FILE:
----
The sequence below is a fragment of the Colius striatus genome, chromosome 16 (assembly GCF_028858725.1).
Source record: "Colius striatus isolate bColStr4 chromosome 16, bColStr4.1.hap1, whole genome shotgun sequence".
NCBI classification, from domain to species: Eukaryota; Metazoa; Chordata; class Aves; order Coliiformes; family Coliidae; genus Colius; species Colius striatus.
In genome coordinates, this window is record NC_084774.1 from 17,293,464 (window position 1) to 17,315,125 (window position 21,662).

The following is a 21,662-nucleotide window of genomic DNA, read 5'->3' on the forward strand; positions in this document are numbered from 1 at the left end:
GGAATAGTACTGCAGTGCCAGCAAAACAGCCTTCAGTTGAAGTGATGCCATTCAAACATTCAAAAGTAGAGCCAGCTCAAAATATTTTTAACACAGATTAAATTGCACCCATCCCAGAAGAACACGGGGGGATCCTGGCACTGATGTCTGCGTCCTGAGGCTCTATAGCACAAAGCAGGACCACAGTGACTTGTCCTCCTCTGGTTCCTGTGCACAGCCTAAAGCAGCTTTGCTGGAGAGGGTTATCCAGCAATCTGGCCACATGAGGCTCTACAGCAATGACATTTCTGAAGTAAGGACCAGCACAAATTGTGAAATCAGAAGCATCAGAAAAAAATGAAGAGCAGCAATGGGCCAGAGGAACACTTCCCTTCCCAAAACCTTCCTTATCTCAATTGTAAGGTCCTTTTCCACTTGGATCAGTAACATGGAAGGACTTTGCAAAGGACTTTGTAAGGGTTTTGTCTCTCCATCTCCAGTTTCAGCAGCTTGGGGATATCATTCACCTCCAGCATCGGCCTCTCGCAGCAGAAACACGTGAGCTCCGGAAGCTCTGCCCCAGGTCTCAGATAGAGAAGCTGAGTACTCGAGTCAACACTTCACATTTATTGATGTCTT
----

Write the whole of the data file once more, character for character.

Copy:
The sequence below is a fragment of the Colius striatus genome, chromosome 16 (assembly GCF_028858725.1).
Source record: "Colius striatus isolate bColStr4 chromosome 16, bColStr4.1.hap1, whole genome shotgun sequence".
NCBI classification, from domain to species: Eukaryota; Metazoa; Chordata; class Aves; order Coliiformes; family Coliidae; genus Colius; species Colius striatus.
In genome coordinates, this window is record NC_084774.1 from 17,293,464 (window position 1) to 17,315,125 (window position 21,662).

The following is a 21,662-nucleotide window of genomic DNA, read 5'->3' on the forward strand; positions in this document are numbered from 1 at the left end:
GGAATAGTACTGCAGTGCCAGCAAAACAGCCTTCAGTTGAAGTGATGCCATTCAAACATTCAAAAGTAGAGCCAGCTCAAAATATTTTTAACACAGATTAAATTGCACCCATCCCAGAAGAACACGGGGGGATCCTGGCACTGATGTCTGCGTCCTGAGGCTCTATAGCACAAAGCAGGACCACAGTGACTTGTCCTCCTCTGGTTCCTGTGCACAGCCTAAAGCAGCTTTGCTGGAGAGGGTTATCCAGCAATCTGGCCACATGAGGCTCTACAGCAATGACATTTCTGAAGTAAGGACCAGCACAAATTGTGAAATCAGAAGCATCAGAAAAAAATGAAGAGCAGCAATGGGCCAGAGGAACACTTCCCTTCCCAAAACCTTCCTTATCTCAATTGTAAGGTCCTTTTCCACTTGGATCAGTAACATGGAAGGACTTTGCAAAGGACTTTGTAAGGGTTTTGTCTCTCCATCTCCAGTTTCAGCAGCTTGGGGATATCATTCACCTCCAGCATCGGCCTCTCGCAGCAGAAACACGTGAGCTCCGGAAGCTCTGCCCCAGGTCTCAGATAGAGAAGCTGAGTACTCGAGTCAACACTTCACATTTATTGATGTCTT